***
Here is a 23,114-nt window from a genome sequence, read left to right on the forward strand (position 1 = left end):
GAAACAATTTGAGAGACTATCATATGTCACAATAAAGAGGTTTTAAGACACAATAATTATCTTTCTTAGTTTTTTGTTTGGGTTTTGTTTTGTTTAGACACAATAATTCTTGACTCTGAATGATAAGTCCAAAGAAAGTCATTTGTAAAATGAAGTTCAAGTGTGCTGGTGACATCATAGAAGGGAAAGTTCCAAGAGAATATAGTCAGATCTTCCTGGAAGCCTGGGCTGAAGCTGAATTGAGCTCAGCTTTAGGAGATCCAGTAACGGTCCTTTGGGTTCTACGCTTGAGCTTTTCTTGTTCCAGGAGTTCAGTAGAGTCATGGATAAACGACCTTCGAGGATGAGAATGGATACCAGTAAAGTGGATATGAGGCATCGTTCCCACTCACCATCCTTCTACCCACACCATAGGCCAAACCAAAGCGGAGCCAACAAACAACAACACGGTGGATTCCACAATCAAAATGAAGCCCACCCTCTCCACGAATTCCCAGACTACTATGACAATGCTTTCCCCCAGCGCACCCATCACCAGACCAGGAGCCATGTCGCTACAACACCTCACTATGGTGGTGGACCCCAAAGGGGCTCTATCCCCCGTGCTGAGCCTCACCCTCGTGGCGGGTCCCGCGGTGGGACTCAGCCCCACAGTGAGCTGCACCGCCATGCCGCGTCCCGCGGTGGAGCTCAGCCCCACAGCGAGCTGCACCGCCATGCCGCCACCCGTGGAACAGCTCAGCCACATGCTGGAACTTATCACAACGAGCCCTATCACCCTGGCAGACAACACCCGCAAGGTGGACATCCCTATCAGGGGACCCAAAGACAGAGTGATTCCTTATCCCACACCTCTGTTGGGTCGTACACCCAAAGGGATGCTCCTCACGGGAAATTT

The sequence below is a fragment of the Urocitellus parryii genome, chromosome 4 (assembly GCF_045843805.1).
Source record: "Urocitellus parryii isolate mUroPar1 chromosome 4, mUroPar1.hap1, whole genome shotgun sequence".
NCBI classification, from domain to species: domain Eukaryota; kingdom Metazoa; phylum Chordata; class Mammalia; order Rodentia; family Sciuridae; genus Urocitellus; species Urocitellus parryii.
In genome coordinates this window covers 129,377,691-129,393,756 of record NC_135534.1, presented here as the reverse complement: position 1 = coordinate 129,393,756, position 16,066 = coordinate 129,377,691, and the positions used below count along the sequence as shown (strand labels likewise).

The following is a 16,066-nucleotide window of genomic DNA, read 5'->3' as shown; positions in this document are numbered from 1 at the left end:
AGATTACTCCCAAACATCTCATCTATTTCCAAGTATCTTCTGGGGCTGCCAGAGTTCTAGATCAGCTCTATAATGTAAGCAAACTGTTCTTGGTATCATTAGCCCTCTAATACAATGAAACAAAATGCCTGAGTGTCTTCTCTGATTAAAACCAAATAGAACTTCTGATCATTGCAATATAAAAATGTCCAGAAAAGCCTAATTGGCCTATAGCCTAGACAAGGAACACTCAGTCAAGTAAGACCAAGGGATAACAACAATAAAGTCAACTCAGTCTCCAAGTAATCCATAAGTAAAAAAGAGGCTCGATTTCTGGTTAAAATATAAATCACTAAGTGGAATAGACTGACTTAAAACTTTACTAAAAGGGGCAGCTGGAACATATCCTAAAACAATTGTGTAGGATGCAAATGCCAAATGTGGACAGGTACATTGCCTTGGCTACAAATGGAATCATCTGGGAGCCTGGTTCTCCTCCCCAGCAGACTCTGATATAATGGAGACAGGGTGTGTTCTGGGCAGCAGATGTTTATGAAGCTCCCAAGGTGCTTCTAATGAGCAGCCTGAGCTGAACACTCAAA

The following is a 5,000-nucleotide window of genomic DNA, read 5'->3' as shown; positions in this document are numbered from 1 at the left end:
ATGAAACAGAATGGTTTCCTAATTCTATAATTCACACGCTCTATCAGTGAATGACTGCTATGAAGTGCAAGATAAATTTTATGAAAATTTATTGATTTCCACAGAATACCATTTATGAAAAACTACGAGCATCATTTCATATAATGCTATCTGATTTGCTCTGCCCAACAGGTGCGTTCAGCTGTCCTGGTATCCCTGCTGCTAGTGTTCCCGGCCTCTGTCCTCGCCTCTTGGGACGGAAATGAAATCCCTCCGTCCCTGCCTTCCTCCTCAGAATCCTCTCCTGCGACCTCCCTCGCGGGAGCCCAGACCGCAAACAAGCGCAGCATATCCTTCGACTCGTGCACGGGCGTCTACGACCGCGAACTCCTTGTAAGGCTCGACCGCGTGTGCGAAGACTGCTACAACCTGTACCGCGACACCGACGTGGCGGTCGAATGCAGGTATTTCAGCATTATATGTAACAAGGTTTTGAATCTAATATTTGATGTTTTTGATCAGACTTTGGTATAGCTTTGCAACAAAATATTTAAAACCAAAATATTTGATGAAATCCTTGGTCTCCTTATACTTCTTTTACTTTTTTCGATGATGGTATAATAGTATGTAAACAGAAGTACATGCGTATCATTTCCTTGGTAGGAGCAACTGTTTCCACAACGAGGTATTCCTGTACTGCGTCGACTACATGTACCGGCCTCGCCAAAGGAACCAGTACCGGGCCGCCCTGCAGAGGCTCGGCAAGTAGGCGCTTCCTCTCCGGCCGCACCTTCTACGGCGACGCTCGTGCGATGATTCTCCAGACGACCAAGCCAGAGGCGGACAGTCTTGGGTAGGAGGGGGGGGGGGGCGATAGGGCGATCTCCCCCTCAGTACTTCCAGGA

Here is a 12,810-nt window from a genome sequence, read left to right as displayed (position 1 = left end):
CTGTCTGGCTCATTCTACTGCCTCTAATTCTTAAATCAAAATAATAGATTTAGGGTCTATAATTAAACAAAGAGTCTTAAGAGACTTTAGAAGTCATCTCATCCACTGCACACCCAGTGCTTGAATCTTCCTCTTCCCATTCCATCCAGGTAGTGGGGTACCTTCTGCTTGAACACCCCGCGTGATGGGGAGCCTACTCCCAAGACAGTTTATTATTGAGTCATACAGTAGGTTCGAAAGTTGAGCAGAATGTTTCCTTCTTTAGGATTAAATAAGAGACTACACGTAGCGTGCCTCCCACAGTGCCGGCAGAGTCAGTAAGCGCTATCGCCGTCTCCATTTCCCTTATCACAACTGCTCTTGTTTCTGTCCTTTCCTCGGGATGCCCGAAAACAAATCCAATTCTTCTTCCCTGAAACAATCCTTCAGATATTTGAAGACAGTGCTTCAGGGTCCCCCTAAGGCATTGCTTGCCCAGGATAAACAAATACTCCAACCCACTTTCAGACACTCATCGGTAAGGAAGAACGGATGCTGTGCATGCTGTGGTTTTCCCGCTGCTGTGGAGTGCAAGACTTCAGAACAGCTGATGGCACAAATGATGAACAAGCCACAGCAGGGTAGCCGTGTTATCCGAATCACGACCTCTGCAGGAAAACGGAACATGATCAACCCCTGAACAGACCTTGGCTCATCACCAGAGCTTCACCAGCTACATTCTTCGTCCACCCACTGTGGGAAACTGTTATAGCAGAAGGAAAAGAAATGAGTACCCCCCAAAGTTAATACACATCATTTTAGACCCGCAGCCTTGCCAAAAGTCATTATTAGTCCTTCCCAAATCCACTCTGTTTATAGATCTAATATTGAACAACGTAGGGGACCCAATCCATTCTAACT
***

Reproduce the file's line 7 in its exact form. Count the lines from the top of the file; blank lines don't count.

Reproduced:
The following is a 16,066-nucleotide window of genomic DNA, read 5'->3' as shown; positions in this document are numbered from 1 at the left end: